Objectives Financial conflicts of interest (FCOI) with the pharmaceutical industry are associated with a sizeable, unidirectional, reproducible effect in favor of ‘positive’ research findings, per a recent Cochrane systematic review. In the context of clinical practice guidelines (CPG) — consensus documents that singularly guide most aspects of patient care — FCOI may result in biased treatment recommendations. Here, to derive a summary effect of the the magnitude of financial relationships with industry among CPG authors, and the accuracy of relationship disclosure, we synthesize both published and unpublished investigations.
Method Our protocol is publicly available (https://osf.io/MXF4B/). Using a combination of a PubMed search and expert knowledge of available studies, we gathered all published investigations of CPG author financial relationships with industry. Included studies must have used the OpenPayments database to either: 1) quantify the magnitude of financial relationship or 2) assessed the accuracy of disclosure statements among CPG authors. Raw payments data were solicited from all previous studies and converted to money received per author per 1 year. We combined raw payment data to derive summary measures of central tendency (e.g., medians with interquartile ranges (IQR)) for all four categories of OpenPayments data: General (e.g., personal fees such as speaking or honoraria), Research (e.g., direct costs), Associated research (e.g., grants), and Ownership (e.g., stock). We use Stata 15.1 and the command metaprop to conduct a fixed-effect meta-analysis of the proportion of disclosure statements that were accurate across all eligible studies.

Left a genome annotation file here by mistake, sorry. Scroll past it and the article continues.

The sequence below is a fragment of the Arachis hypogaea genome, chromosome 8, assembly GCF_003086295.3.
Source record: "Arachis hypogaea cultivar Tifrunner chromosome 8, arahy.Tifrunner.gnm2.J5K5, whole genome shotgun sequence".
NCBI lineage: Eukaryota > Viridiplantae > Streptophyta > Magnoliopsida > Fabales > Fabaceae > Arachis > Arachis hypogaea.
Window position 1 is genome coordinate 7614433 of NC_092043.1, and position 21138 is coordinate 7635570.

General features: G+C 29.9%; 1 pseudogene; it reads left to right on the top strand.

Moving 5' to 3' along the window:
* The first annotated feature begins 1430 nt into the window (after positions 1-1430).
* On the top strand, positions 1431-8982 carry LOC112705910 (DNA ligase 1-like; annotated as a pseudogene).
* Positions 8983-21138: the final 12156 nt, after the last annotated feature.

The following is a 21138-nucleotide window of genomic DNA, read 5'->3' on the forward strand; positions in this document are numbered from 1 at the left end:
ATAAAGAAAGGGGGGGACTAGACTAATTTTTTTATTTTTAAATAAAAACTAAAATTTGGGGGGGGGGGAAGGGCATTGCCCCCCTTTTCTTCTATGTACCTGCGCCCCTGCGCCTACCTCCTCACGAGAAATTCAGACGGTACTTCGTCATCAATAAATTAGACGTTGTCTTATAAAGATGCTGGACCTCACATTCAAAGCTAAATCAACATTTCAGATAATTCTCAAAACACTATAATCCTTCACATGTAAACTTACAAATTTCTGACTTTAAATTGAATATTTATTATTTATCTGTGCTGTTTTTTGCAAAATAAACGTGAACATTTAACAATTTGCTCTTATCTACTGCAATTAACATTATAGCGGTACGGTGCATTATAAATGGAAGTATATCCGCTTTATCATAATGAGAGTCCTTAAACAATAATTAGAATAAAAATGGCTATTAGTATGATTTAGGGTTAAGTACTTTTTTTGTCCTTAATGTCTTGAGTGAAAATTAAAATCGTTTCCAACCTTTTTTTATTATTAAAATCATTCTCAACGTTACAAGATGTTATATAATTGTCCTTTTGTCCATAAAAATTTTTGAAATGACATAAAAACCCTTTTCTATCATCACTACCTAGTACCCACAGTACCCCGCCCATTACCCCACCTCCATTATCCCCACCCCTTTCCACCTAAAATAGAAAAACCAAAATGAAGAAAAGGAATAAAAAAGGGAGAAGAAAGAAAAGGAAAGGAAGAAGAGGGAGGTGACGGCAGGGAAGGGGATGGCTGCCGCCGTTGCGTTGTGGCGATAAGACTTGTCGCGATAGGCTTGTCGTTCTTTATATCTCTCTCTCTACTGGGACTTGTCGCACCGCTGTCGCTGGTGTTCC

Results All data (including area of medicine) and figures are available via OSF (https://osf.io/MXF4B/). A total of 10 studies (4 published, 6 under journal review by our team) with raw payments data comprising 494 CPG authors were retrieved for our analysis of the magnitude of financial relationships. Across all 494 CPG authors, the median total money received from industry per year was $14,286 (IQR $105,964). Authors who received money in each category received (median, IQR): General payments $4,141 (IQR $20,641); Research $3,155 (IQR $5,396); Associated Research $66,541 (IQR $253,552); Ownership $7,199 (IQR $121,417).
A total of 9 studies investigated the accuracy of CPG author disclosure using OpenPayments database. The pooled accuracy of disclosure was 18% (95%CI 16% - 20%). One included study represented 62% of the weight in the meta-analysis. In a sensitivity analysis removing this study, the pooled accuracy of disclosure was 30% (95%CI 27% - 34%).
Conclusions The results of this novel synthesis demonstrate that authors of medical CPGs are heavily conflicted and are likely not representative of most physicians. To curb the effects of FCOI on CPGs, international policy collaborations are necessary to 1) track payments to non-US based physician-authors; 2) improve disclosure of existing FCOIs; 3) encourage divestiture and prevention of future FCOIs.
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